The doped manganese in the precursors may be introduced into inside or outside of ZnS nanocrystals. Sooklal et al. [22] studied the effect of the location of Mn on the photophysics of ZnS nanocrystals. They found that whether Mn incorporates into the ZnS lattice will lead to the orange emission, while ZnS with Mn on the surface-bound will yield the ultraviolet emission. Narayan Pradhan studied the possible nucleation and growth process, they found that the successful doping and decoupling of doping must fulfill following conditions: with the increase in doped ions, the steady increase in the PL intensity from the doping centers at about 605 nm, the fixed PL positions of the host ZnS nanocrystals and the doping centers, and the gradual decrease in the PL intensity of the host ZnS nanocrystals [23]. Inset of Fig. 3 demonstrates the functional relation between characteristic emission intensity of Mn and doping amount. According to inset of Fig. 3, with the increase in Mn, the emission intensity also increases and reaches its highest intensity at the Mn content of 2%. At the same time, emission intensity of the host ZnS nanocrystals decreased. Compared with Zn, Mn is a harder Lewis acid. Therefore, the Mn precursor would be much less than Zn if they both have the same carboxylate ligand [23]. From above all, it can be concluded that the Mn ions in our samples are indeed introduced into the host ZnS nanocrystals. From the Fig. 3, the highest doping amount is 2%.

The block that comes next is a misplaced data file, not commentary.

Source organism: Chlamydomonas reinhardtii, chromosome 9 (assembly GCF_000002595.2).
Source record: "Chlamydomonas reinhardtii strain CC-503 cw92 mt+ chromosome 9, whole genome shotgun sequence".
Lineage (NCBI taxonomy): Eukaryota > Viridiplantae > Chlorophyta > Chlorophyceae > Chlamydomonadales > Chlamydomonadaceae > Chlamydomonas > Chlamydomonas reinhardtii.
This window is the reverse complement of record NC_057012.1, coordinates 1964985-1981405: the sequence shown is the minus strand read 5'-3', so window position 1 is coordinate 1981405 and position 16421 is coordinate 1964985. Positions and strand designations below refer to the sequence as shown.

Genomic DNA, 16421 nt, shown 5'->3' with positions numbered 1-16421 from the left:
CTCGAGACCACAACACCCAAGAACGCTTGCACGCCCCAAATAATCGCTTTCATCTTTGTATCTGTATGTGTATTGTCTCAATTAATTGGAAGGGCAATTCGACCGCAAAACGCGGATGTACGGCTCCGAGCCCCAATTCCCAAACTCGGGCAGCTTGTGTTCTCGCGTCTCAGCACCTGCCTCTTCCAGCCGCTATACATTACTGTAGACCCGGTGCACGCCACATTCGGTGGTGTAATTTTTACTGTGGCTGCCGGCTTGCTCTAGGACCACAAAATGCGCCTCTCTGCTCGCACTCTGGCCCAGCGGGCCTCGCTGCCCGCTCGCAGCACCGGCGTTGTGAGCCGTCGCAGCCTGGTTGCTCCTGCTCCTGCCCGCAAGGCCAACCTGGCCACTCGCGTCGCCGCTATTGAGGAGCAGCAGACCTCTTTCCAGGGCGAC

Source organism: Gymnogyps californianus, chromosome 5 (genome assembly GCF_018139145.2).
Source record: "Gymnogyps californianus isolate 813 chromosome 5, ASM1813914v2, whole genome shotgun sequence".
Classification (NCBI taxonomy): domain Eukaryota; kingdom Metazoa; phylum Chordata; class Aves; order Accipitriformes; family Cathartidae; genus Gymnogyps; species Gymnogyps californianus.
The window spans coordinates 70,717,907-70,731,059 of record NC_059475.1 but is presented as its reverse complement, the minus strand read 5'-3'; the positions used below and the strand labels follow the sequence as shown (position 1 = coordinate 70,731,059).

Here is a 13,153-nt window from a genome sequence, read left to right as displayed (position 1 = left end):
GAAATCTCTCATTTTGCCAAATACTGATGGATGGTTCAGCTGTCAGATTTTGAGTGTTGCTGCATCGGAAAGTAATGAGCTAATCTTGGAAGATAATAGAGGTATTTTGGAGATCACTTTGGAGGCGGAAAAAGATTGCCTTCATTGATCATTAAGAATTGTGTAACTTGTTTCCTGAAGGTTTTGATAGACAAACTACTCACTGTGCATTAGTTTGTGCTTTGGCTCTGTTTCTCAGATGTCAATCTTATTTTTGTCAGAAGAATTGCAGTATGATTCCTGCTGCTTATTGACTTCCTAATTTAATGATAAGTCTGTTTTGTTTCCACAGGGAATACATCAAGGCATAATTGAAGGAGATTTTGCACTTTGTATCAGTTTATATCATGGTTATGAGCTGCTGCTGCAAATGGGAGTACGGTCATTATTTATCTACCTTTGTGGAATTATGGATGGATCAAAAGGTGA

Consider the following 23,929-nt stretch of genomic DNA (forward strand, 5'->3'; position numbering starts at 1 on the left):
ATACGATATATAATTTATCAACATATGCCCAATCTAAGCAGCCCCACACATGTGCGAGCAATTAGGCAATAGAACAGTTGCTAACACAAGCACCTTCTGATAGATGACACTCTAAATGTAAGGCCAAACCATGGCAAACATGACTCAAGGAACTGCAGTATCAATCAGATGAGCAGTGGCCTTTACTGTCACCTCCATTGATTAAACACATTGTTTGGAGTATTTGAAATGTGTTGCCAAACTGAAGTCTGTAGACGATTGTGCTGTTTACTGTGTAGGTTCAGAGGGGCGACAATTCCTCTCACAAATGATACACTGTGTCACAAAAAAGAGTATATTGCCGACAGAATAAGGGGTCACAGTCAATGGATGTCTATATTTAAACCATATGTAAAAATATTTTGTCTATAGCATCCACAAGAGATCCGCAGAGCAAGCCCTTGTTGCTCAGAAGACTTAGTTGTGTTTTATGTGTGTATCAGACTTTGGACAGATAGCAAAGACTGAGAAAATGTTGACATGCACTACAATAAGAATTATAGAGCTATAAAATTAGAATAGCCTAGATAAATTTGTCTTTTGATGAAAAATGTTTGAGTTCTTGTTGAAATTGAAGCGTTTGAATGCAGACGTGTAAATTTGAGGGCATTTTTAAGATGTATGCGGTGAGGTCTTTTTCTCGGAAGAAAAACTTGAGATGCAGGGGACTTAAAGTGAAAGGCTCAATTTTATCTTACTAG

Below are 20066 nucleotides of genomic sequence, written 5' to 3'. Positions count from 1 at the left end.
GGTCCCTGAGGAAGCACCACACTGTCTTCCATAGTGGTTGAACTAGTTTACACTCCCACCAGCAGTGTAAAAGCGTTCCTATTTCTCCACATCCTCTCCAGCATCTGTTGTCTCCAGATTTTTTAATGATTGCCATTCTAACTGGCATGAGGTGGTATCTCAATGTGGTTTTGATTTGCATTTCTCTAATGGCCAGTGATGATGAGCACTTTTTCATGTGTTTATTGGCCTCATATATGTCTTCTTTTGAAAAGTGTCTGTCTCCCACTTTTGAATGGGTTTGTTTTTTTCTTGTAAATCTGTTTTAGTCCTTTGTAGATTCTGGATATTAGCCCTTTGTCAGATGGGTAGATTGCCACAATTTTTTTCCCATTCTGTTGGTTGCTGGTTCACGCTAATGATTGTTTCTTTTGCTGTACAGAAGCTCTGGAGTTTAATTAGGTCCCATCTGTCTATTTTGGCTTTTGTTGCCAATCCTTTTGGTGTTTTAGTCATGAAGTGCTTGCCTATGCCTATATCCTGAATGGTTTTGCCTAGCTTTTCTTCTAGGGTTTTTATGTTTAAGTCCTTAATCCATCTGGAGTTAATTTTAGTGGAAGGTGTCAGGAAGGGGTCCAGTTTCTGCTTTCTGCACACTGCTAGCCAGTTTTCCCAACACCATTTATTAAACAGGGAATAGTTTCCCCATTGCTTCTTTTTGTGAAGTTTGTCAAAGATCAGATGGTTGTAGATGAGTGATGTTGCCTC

Effect of Volume Ratio of A/W on Luminescence Behavior

At the same time, the amount of alcohol will affect the degree of agglomeration of nanoparticles. According to DLVO theory, the energy barrier between two particles that inhibits agglomeration can be expressed as [24]:

where A is the effective Hamaker constant, k is the Debye–Huckel parameter, r is the particle diameter, εr is the relative dielectric constant of the liquid medium, ε0 is the dielectric constant of vacuum, and is the surface potential. The dielectric constant of an A/W mixed solvent decreases with an increase in the volume ratio of A/W. In this study, we kept the total A/W volume as a constant then adjusted the alcohol ratio in the template and investigated the effects of the alcohol volume on the PL properties. Mn concentration is fixed at 2%, the PL spectra of nanocrystals with various s are shown in Fig. 4. The emission intensity of ZnS:Mn enhances gradually with the increase in alcohol concentration. Because of the integrity of a better particle namely passivated surface defect, the strongest emission could be obtained when the concentration of alcohol reached 33% (alcohol and water volume ratio of 1:2, inset of Fig. 4). Then the intensity degreases gradually.

thumbnailFigure 4. The emission spectra of ZnS:Mn nanocrystals for different A/W volume ratio (inset is the intensity of emission as a function of alcohol content in template)